"He's close enough to free agency that it really doesn't make a lot of sense for him to sign a deal at this point," Braun said. "You have to be [realistic]."
Fielder moved into a new house this winter in Windermere, Fla., the upscale hamlet near Orlando made infamous in recent months because it's also the home of Tiger Woods. With all of the commotion, Fielder has mostly stayed in, playing with young sons Jaden and Haven and staying in shape. Fielder's new home is outfitted with a pool, a gym -- "A little miniature Ballys," he said -- and an indoor batting cage. He's working to maintain his playing weight from last season, "or maybe to get a little better."
|"I came up here and I love it here. My thing is I want to stay here as long as possible. For now, I'm here for two more years anyway. All that other stuff, hopefully, will work out."|
|-- Prince Fielder|
"I have to work out or I'd be huge," Fielder said. "That's not an option for me. ... I don't want to turn into an obese person, because I can."He likes the Brewers' offseason moves so far, and Sunday's On Deck event gave Fielder a chance to catch up with newcomers like Randy Wolf, LaTroy Hawkins and Gregg Zaun. His contract could be a major issue swirling around the Brewers as they gather at Maryvale Baseball Park for Spring Training, but Fielder is much more interested to focus on baseball. "I'm just looking forward to having a better year as far as the team," he said. "Whatever happens after that is cool. As long as we improve, I'm happy."
By the end of the day, the Brewers had drawn 10,638 fans to the all-day event, something of an achievement considering that 237 fewer passed through the turnstiles last year, when the team was coming off a postseason appearance. Proceeds from autographs went to Brewers Charities.
All but three Brewers attended -- Craig Counsell already had a commitment for Sunday before he re-signed with the team, Todd Coffey was stuck in North Carolina by a snowstorm and Carlos Gomez has the flu. The event featured autograph and photo sessions with players and coaches, memorabilia sales, interactive games and a large corner stage that was busy all day. Fans joined the media pool for question and answer sessions with Melvin, assistant general manager Gord Ash, manager Ken Macha, pitching coach Rick Peterson, lefty Doug Davis and alumni Robin Yount, Jim Gantner, Gorman Thomas, Jeff Cirillo and Greg Vaughn.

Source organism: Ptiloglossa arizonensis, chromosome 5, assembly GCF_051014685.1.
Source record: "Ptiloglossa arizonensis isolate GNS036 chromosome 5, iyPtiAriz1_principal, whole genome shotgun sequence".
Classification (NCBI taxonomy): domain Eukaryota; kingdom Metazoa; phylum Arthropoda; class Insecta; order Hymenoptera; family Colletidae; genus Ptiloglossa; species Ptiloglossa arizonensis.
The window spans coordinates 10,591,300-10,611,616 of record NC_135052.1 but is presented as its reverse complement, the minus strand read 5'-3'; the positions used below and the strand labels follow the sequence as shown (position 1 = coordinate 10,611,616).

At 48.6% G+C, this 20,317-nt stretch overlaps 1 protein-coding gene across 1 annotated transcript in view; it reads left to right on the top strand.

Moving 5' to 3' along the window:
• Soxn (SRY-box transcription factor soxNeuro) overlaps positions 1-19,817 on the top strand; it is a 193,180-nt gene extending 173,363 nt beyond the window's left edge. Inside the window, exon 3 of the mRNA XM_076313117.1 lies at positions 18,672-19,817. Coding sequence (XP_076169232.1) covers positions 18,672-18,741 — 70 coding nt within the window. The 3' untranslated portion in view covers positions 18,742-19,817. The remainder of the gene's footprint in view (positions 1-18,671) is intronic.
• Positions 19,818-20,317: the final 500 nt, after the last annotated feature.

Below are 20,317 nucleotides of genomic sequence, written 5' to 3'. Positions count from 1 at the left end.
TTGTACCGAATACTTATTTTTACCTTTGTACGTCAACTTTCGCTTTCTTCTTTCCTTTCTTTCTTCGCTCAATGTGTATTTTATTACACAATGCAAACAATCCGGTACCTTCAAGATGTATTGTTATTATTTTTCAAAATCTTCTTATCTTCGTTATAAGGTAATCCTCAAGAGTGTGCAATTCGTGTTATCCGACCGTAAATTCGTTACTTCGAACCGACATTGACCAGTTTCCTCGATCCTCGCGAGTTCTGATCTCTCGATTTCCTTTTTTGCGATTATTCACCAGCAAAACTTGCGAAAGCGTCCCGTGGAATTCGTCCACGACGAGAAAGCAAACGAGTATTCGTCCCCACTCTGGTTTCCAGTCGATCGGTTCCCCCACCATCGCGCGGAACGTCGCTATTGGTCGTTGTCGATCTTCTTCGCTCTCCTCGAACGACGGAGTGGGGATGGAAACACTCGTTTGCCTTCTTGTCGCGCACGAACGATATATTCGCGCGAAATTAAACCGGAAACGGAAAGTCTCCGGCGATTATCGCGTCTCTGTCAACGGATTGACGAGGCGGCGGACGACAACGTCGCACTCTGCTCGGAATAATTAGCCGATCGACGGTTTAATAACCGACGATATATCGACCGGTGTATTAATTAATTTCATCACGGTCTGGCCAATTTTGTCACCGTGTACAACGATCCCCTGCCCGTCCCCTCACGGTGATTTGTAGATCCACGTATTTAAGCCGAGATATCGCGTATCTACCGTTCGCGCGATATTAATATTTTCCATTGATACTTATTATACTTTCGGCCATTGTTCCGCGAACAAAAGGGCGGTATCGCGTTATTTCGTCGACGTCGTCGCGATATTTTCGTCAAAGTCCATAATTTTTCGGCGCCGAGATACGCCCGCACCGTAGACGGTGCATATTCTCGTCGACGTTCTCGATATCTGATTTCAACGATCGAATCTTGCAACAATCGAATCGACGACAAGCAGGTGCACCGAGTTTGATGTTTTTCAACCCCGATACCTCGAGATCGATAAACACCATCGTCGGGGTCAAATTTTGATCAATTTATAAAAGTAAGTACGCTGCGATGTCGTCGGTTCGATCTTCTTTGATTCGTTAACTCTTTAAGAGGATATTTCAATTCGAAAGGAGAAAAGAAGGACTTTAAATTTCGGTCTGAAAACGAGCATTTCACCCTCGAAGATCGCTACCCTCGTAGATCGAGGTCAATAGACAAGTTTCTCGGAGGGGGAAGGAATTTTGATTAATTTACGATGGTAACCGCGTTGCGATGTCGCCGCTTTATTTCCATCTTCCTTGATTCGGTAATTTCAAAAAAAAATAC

Not surprisingly given the Brewers' struggles in 2009, pitching was a hot topic among fans. Macha didn't mince words.
"It will all come down to the pitching," Macha said.
Before he met them in person Sunday, Peterson had already reached out to many of the team's pitchers via telephone. Those conversations were mostly about building relationships, Peterson said, though he's also spent time breaking down video and data and jotting down ideas about improvements.
The nuts and bolts discussions will begin in Arizona.
"I want them to understand first that I'm an asset for them," Peterson said. "Right now, I'm doing my homework."
So far, he likes what he sees.
"I think this could be a really special year," Peterson said. "You think about winning 80 games last year and having the worst starting pitching in baseball. If we can make some incremental differences ... I think that we can go into Spring Training with the hope of playing in October."
To the thousands of fans who packed into On Deck, that hope was running strong.
Adam McCalvy is a reporter for MLB.com. This story was not subject to the approval of Major League Baseball or its clubs.